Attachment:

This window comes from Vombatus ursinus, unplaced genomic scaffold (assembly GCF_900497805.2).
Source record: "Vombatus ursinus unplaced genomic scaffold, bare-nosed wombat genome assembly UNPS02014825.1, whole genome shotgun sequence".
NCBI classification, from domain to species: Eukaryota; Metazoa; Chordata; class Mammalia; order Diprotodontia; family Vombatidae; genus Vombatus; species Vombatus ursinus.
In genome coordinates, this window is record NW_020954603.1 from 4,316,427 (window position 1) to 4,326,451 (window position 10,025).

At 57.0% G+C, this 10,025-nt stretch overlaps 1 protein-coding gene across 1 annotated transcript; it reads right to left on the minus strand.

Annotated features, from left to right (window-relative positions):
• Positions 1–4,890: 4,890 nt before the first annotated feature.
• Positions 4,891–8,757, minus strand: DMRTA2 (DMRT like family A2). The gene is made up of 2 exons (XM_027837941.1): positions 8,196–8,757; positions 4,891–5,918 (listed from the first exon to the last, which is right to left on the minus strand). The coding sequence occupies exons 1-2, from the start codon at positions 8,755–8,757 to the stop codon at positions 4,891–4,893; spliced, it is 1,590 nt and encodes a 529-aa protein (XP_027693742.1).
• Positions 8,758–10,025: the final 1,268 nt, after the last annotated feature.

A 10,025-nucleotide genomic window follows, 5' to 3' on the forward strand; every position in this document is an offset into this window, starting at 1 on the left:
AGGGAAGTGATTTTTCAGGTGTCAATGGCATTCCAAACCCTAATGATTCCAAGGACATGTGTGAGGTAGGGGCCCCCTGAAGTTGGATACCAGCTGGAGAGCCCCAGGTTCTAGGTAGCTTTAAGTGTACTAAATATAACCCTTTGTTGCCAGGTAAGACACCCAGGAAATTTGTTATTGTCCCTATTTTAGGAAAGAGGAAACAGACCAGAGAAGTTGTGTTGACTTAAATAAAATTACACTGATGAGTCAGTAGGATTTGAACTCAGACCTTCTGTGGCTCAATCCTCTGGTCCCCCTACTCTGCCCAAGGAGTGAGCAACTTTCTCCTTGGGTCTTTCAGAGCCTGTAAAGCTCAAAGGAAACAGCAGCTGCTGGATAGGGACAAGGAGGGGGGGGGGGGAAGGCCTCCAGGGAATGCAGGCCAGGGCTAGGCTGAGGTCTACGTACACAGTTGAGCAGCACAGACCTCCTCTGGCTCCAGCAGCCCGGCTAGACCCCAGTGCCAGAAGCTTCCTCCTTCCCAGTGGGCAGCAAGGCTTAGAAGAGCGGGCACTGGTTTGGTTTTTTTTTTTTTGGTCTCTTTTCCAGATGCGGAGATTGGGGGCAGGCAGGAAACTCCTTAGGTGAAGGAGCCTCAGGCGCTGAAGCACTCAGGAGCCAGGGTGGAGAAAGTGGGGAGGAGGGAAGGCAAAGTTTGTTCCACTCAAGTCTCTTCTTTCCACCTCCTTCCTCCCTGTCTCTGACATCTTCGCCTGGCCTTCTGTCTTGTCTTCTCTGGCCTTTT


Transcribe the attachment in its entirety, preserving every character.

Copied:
This window comes from Vombatus ursinus, unplaced genomic scaffold (assembly GCF_900497805.2).
Source record: "Vombatus ursinus unplaced genomic scaffold, bare-nosed wombat genome assembly UNPS02014825.1, whole genome shotgun sequence".
NCBI classification, from domain to species: Eukaryota; Metazoa; Chordata; class Mammalia; order Diprotodontia; family Vombatidae; genus Vombatus; species Vombatus ursinus.
In genome coordinates, this window is record NW_020954603.1 from 4,316,427 (window position 1) to 4,326,451 (window position 10,025).

At 57.0% G+C, this 10,025-nt stretch overlaps 1 protein-coding gene across 1 annotated transcript; it reads right to left on the minus strand.

Annotated features, from left to right (window-relative positions):
• Positions 1–4,890: 4,890 nt before the first annotated feature.
• Positions 4,891–8,757, minus strand: DMRTA2 (DMRT like family A2). The gene is made up of 2 exons (XM_027837941.1): positions 8,196–8,757; positions 4,891–5,918 (listed from the first exon to the last, which is right to left on the minus strand). The coding sequence occupies exons 1-2, from the start codon at positions 8,755–8,757 to the stop codon at positions 4,891–4,893; spliced, it is 1,590 nt and encodes a 529-aa protein (XP_027693742.1).
• Positions 8,758–10,025: the final 1,268 nt, after the last annotated feature.

A 10,025-nucleotide genomic window follows, 5' to 3' on the forward strand; every position in this document is an offset into this window, starting at 1 on the left:
AGGGAAGTGATTTTTCAGGTGTCAATGGCATTCCAAACCCTAATGATTCCAAGGACATGTGTGAGGTAGGGGCCCCCTGAAGTTGGATACCAGCTGGAGAGCCCCAGGTTCTAGGTAGCTTTAAGTGTACTAAATATAACCCTTTGTTGCCAGGTAAGACACCCAGGAAATTTGTTATTGTCCCTATTTTAGGAAAGAGGAAACAGACCAGAGAAGTTGTGTTGACTTAAATAAAATTACACTGATGAGTCAGTAGGATTTGAACTCAGACCTTCTGTGGCTCAATCCTCTGGTCCCCCTACTCTGCCCAAGGAGTGAGCAACTTTCTCCTTGGGTCTTTCAGAGCCTGTAAAGCTCAAAGGAAACAGCAGCTGCTGGATAGGGACAAGGAGGGGGGGGGGGGAAGGCCTCCAGGGAATGCAGGCCAGGGCTAGGCTGAGGTCTACGTACACAGTTGAGCAGCACAGACCTCCTCTGGCTCCAGCAGCCCGGCTAGACCCCAGTGCCAGAAGCTTCCTCCTTCCCAGTGGGCAGCAAGGCTTAGAAGAGCGGGCACTGGTTTGGTTTTTTTTTTTTTGGTCTCTTTTCCAGATGCGGAGATTGGGGGCAGGCAGGAAACTCCTTAGGTGAAGGAGCCTCAGGCGCTGAAGCACTCAGGAGCCAGGGTGGAGAAAGTGGGGAGGAGGGAAGGCAAAGTTTGTTCCACTCAAGTCTCTTCTTTCCACCTCCTTCCTCCCTGTCTCTGACATCTTCGCCTGGCCTTCTGTCTTGTCTTCTCTGGCCTTTT